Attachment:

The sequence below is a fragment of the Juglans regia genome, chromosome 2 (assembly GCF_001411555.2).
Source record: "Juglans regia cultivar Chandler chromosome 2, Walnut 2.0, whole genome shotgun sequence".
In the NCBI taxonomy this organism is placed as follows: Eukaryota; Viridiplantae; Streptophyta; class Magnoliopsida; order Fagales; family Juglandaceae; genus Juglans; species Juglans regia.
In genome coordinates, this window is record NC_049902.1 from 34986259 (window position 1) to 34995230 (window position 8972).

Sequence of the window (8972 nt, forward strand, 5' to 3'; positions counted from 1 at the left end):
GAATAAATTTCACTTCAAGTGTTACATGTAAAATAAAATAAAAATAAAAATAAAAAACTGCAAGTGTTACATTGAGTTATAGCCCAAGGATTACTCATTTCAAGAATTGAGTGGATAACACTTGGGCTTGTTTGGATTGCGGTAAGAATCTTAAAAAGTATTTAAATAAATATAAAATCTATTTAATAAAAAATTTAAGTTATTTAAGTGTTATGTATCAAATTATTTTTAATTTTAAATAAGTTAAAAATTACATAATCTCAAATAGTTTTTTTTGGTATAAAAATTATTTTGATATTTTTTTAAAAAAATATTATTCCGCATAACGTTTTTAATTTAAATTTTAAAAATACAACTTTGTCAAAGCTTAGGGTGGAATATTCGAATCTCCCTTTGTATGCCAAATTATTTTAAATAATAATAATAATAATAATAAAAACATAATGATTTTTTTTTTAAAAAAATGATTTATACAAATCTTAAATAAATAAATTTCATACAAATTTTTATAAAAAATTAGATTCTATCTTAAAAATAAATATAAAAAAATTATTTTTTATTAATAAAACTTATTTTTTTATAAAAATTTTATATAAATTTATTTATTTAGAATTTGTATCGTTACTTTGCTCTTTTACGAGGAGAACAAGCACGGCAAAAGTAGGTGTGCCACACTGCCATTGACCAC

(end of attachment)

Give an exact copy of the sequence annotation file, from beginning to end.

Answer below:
The sequence below is a fragment of the Juglans regia genome, chromosome 2 (assembly GCF_001411555.2).
Source record: "Juglans regia cultivar Chandler chromosome 2, Walnut 2.0, whole genome shotgun sequence".
In the NCBI taxonomy this organism is placed as follows: Eukaryota; Viridiplantae; Streptophyta; class Magnoliopsida; order Fagales; family Juglandaceae; genus Juglans; species Juglans regia.
In genome coordinates, this window is record NC_049902.1 from 34986259 (window position 1) to 34995230 (window position 8972).

Sequence of the window (8972 nt, forward strand, 5' to 3'; positions counted from 1 at the left end):
GAATAAATTTCACTTCAAGTGTTACATGTAAAATAAAATAAAAATAAAAATAAAAAACTGCAAGTGTTACATTGAGTTATAGCCCAAGGATTACTCATTTCAAGAATTGAGTGGATAACACTTGGGCTTGTTTGGATTGCGGTAAGAATCTTAAAAAGTATTTAAATAAATATAAAATCTATTTAATAAAAAATTTAAGTTATTTAAGTGTTATGTATCAAATTATTTTTAATTTTAAATAAGTTAAAAATTACATAATCTCAAATAGTTTTTTTTGGTATAAAAATTATTTTGATATTTTTTTAAAAAAATATTATTCCGCATAACGTTTTTAATTTAAATTTTAAAAATACAACTTTGTCAAAGCTTAGGGTGGAATATTCGAATCTCCCTTTGTATGCCAAATTATTTTAAATAATAATAATAATAATAATAAAAACATAATGATTTTTTTTTTAAAAAAATGATTTATACAAATCTTAAATAAATAAATTTCATACAAATTTTTATAAAAAATTAGATTCTATCTTAAAAATAAATATAAAAAAATTATTTTTTATTAATAAAACTTATTTTTTTATAAAAATTTTATATAAATTTATTTATTTAGAATTTGTATCGTTACTTTGCTCTTTTACGAGGAGAACAAGCACGGCAAAAGTAGGTGTGCCACACTGCCATTGACCAC